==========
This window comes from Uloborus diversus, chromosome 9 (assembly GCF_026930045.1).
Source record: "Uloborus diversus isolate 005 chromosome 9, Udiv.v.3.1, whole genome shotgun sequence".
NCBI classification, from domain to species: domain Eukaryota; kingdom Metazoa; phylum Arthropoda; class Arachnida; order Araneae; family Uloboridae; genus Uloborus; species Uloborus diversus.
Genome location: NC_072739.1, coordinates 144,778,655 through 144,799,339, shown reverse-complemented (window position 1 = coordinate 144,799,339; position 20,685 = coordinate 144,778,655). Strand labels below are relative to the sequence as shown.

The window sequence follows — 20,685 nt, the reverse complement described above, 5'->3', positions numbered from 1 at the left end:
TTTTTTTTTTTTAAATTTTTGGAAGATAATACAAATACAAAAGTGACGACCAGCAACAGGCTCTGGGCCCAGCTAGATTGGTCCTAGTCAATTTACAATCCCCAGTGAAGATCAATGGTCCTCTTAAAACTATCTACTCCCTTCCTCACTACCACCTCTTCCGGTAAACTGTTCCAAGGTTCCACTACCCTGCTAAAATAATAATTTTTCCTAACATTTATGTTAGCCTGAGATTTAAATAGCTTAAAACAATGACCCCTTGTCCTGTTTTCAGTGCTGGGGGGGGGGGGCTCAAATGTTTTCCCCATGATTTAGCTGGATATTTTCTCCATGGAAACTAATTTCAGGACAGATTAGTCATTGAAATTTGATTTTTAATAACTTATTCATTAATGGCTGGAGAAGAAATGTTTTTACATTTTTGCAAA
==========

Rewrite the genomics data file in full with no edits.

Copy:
This window comes from Uloborus diversus, chromosome 9 (assembly GCF_026930045.1).
Source record: "Uloborus diversus isolate 005 chromosome 9, Udiv.v.3.1, whole genome shotgun sequence".
NCBI classification, from domain to species: domain Eukaryota; kingdom Metazoa; phylum Arthropoda; class Arachnida; order Araneae; family Uloboridae; genus Uloborus; species Uloborus diversus.
Genome location: NC_072739.1, coordinates 144,778,655 through 144,799,339, shown reverse-complemented (window position 1 = coordinate 144,799,339; position 20,685 = coordinate 144,778,655). Strand labels below are relative to the sequence as shown.

The window sequence follows — 20,685 nt, the reverse complement described above, 5'->3', positions numbered from 1 at the left end:
TTTTTTTTTTTTAAATTTTTGGAAGATAATACAAATACAAAAGTGACGACCAGCAACAGGCTCTGGGCCCAGCTAGATTGGTCCTAGTCAATTTACAATCCCCAGTGAAGATCAATGGTCCTCTTAAAACTATCTACTCCCTTCCTCACTACCACCTCTTCCGGTAAACTGTTCCAAGGTTCCACTACCCTGCTAAAATAATAATTTTTCCTAACATTTATGTTAGCCTGAGATTTAAATAGCTTAAAACAATGACCCCTTGTCCTGTTTTCAGTGCTGGGGGGGGGGGGCTCAAATGTTTTCCCCATGATTTAGCTGGATATTTTCTCCATGGAAACTAATTTCAGGACAGATTAGTCATTGAAATTTGATTTTTAATAACTTATTCATTAATGGCTGGAGAAGAAATGTTTTTACATTTTTGCAAA